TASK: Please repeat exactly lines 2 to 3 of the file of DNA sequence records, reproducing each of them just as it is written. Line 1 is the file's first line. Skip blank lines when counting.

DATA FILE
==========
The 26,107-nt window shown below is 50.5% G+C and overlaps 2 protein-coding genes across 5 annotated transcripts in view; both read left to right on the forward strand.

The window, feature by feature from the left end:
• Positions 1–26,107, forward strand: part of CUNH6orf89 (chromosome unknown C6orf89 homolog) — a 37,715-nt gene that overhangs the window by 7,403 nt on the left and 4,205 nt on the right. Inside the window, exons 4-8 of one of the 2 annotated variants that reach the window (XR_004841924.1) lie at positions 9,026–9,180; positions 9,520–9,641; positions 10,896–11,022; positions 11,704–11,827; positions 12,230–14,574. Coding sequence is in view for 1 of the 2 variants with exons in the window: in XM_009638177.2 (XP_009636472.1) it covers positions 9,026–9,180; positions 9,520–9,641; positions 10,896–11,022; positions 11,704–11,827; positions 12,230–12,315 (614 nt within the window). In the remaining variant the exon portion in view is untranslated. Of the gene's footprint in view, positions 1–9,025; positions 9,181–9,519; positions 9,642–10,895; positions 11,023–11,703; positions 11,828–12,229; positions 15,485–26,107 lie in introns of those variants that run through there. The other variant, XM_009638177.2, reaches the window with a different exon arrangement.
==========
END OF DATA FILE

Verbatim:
The window, feature by feature from the left end:
• Positions 1–26,107, forward strand: part of CUNH6orf89 (chromosome unknown C6orf89 homolog) — a 37,715-nt gene that overhangs the window by 7,403 nt on the left and 4,205 nt on the right. Inside the window, exons 4-8 of one of the 2 annotated variants that reach the window (XR_004841924.1) lie at positions 9,026–9,180; positions 9,520–9,641; positions 10,896–11,022; positions 11,704–11,827; positions 12,230–14,574. Coding sequence is in view for 1 of the 2 variants with exons in the window: in XM_009638177.2 (XP_009636472.1) it covers positions 9,026–9,180; positions 9,520–9,641; positions 10,896–11,022; positions 11,704–11,827; positions 12,230–12,315 (614 nt within the window). In the remaining variant the exon portion in view is untranslated. Of the gene's footprint in view, positions 1–9,025; positions 9,181–9,519; positions 9,642–10,895; positions 11,023–11,703; positions 11,828–12,229; positions 15,485–26,107 lie in introns of those variants that run through there. The other variant, XM_009638177.2, reaches the window with a different exon arrangement.